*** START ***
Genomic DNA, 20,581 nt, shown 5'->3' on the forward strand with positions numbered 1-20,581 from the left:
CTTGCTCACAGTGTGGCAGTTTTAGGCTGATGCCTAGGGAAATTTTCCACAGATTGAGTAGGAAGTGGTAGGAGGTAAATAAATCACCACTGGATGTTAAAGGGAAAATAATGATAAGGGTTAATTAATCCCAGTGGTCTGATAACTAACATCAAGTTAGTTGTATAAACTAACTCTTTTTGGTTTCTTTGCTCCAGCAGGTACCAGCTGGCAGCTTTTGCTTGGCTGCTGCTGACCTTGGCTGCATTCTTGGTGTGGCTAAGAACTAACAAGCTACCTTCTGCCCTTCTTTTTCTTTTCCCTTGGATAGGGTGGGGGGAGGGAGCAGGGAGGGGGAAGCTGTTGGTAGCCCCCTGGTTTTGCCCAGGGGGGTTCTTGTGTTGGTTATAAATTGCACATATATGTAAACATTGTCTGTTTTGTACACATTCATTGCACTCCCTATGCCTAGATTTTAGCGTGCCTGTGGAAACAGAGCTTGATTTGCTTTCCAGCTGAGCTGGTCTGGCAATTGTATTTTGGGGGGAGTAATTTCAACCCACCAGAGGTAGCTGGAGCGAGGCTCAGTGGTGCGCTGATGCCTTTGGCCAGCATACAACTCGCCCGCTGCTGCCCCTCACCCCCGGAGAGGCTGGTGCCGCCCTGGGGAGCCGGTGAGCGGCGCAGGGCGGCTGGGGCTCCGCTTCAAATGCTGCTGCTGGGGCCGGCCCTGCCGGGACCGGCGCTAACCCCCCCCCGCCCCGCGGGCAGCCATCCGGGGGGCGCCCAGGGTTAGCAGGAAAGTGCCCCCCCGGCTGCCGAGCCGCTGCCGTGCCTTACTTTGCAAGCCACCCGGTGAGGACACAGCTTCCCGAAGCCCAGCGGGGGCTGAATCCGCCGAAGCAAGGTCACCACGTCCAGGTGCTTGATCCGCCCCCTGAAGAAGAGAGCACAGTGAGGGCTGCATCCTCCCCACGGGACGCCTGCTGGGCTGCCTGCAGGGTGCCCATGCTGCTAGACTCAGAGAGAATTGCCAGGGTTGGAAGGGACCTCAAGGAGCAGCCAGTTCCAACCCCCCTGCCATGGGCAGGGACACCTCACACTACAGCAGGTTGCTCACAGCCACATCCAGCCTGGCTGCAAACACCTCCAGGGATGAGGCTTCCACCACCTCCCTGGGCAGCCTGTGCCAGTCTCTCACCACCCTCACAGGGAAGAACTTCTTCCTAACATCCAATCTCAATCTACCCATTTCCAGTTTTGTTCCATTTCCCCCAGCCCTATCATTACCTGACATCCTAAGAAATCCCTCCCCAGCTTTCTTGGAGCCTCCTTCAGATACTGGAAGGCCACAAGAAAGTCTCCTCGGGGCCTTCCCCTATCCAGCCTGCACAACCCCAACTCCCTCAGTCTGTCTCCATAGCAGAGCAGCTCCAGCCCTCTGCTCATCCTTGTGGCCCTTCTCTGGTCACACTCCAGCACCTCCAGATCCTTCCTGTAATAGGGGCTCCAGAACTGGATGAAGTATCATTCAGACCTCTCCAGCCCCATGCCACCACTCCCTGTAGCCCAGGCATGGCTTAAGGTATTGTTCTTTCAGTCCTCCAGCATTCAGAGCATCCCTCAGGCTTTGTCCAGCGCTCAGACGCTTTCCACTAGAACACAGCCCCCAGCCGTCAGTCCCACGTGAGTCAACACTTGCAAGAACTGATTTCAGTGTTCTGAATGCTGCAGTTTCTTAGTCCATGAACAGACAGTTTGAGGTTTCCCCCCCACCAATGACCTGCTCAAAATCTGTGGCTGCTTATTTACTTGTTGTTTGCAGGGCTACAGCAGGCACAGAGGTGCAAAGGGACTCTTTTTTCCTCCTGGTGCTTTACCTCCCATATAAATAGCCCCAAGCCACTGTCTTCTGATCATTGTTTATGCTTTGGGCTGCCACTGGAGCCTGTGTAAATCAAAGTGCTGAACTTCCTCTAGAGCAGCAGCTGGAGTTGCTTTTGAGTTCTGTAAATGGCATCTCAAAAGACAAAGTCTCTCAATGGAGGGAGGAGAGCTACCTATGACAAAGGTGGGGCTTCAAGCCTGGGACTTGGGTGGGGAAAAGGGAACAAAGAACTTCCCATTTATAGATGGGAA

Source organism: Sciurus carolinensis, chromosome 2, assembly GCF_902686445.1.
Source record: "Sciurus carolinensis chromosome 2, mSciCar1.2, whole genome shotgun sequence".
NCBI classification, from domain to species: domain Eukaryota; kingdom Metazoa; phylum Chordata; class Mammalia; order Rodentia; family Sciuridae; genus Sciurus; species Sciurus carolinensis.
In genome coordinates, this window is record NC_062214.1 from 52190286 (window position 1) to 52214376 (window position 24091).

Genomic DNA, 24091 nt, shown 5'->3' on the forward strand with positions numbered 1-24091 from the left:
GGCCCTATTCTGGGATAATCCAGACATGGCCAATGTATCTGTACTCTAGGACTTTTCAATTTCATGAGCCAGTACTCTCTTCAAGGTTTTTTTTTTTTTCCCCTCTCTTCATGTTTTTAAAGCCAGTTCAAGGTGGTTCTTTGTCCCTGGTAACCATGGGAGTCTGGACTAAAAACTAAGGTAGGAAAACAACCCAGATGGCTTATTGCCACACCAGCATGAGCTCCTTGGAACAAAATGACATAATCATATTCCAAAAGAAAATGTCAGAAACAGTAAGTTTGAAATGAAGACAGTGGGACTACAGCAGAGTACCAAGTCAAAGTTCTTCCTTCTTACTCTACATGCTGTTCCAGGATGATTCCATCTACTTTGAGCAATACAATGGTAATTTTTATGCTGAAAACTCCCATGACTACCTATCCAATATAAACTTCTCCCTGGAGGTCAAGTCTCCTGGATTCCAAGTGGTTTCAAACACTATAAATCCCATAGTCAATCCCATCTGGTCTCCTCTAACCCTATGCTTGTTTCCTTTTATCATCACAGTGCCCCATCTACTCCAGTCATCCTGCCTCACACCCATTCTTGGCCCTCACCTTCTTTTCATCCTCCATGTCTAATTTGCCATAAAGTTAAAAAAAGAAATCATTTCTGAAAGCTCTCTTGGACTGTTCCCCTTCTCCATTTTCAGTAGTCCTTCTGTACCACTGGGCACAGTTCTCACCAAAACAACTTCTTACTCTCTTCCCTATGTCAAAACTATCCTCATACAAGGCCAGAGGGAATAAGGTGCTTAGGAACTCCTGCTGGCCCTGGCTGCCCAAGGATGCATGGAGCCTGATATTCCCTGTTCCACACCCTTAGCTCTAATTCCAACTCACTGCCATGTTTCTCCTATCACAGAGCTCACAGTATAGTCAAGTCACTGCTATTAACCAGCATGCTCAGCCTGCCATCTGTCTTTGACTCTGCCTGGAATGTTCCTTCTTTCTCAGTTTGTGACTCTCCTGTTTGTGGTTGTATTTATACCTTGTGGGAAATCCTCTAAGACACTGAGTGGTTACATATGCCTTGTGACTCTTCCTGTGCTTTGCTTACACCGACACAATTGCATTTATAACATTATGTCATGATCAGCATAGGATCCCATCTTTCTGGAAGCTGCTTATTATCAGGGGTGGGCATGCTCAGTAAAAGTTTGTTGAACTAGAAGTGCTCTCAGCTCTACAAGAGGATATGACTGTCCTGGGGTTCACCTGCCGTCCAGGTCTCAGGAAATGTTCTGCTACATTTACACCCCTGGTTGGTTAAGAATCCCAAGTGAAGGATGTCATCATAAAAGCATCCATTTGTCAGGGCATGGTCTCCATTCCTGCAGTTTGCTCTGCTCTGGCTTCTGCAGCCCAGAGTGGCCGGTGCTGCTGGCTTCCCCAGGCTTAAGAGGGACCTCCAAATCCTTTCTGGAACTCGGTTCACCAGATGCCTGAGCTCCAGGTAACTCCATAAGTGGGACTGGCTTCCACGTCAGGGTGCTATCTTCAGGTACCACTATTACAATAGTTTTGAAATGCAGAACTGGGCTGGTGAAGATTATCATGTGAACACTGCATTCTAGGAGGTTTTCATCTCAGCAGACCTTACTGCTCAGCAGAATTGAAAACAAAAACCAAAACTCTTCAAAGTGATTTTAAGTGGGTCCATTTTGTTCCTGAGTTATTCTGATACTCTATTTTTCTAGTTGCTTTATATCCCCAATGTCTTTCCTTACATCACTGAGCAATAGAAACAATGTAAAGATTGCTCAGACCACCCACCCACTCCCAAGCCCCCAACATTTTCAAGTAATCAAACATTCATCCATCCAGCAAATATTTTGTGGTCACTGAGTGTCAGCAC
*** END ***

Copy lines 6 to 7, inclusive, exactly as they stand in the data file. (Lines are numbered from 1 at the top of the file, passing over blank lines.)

In genome coordinates, this window is record NC_062214.1 from 52190286 (window position 1) to 52214376 (window position 24091).

Genomic DNA, 24091 nt, shown 5'->3' on the forward strand with positions numbered 1-24091 from the left: